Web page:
Does Prayer Work? [electronic resource]: A Medical Perspective

This program documents the MANTRA clinical study, the largest multifaith prayer experiment ever devised. A three-year effort to find a causal link between prayer and physiological healing, the project generated a high degree of skepticism among scientific purists and religious leaders. Nevertheless, it rigorously assembled medical data on 750 critical heart patients while coordinating Christian, Jewish, Islamic, Hindu, and Buddhist prayer groups from North Carolina to Nepal. Does Prayer Work? follows the investigation with complete objectivity, culminating in multiple interpretations of the results.
2006; 2004

Heartbreak Science [electronic resource]

Is the heart more than just a muscular pump? Does it have a neurological importance, or perhaps even a mental or emotional capacity, overlooked by modern science? This program examines controversial theories about the heart emerging from diverse perspectives. Dr. Rollin McCraty of central California's Institute of HeartMath outlines basic ideas of cardiac-related emotional intelligence; Dr. Gary Schwartz, director of the VERITAS Research Program at the University of Arizona, explains his notions of recurrent feedback and cellular memory and their basis in heart transplant cases; while Dr. Harry Burns, Scotland's Chief Medical Officer, offers a more mainstream medical view. Contains graphic footage of heart surgery. A Prospero Production for BBC.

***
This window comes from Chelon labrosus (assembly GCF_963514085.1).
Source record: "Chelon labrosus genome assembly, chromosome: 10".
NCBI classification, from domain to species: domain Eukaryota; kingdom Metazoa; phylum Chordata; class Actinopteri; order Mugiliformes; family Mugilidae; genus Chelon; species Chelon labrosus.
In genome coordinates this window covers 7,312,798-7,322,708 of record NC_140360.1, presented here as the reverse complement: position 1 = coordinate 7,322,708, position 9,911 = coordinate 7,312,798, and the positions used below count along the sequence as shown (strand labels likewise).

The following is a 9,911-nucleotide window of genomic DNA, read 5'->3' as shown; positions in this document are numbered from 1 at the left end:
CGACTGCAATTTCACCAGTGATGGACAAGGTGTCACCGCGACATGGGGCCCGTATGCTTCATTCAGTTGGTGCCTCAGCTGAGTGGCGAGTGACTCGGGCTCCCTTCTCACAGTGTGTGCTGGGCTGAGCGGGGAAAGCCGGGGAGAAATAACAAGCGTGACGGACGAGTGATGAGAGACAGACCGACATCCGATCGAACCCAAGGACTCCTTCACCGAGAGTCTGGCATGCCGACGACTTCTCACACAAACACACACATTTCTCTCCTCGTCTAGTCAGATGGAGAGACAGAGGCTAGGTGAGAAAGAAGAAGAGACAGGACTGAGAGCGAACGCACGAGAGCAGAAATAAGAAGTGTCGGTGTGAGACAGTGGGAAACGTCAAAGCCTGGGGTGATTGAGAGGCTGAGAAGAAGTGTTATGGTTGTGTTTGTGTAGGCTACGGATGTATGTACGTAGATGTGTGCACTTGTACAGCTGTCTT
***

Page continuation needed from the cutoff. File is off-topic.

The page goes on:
2010; 2009

I Remember Better When I Paint [electronic resource]

Researchers studying the therapeutic potential of art are finding that Alzheimer's patients who spend time painting, or simply looking at paintings, become more focused, calm, and communicative. This program documents the positive impact that creative engagement has on people with dementia disorders, and explains how art therapy sparks a neurologic process that ultimately allows patients to regain a sense of dignity and autonomy. Author John Zeisel (I'm Still Here) provides insight into why patients become withdrawn, and medical experts, family members, and caretakers offer commentary throughout. The video also includes a conversation with Yasmin Aga Khan, daughter of actress Rita Hayworth, about how painting helped her mother cope with the disease.
2011; 2009

TEDTalks [electronic resource]: Dean Ornish - Healing and Other Natural Wonders

Dr. Dean Ornish is a leading expert on fighting illness. His research at the Preventive Medicine Research Institute (the nonprofit he founded) clinically demonstrated that cardiovascular illnesses - and, most recently prostate cancer - can be treated and even reversed through diet and exercise. Author of the widely popular Eat More, Weigh Less, Ornish has been recognized with many honors and awards and was chosen by LIFE Magazine as one of the most influential members of his generation. He is now working with food corporations to help stop America's obesity pandemic from spreading around the globe. In this engaging TEDTalk, Ornish talks about simple, low-tech and low-cost ways to take advantage of the body's natural desire to heal itself.

Virus vs. Bacteria [electronic resource]: A Way Out of the Antibiotics Crisis?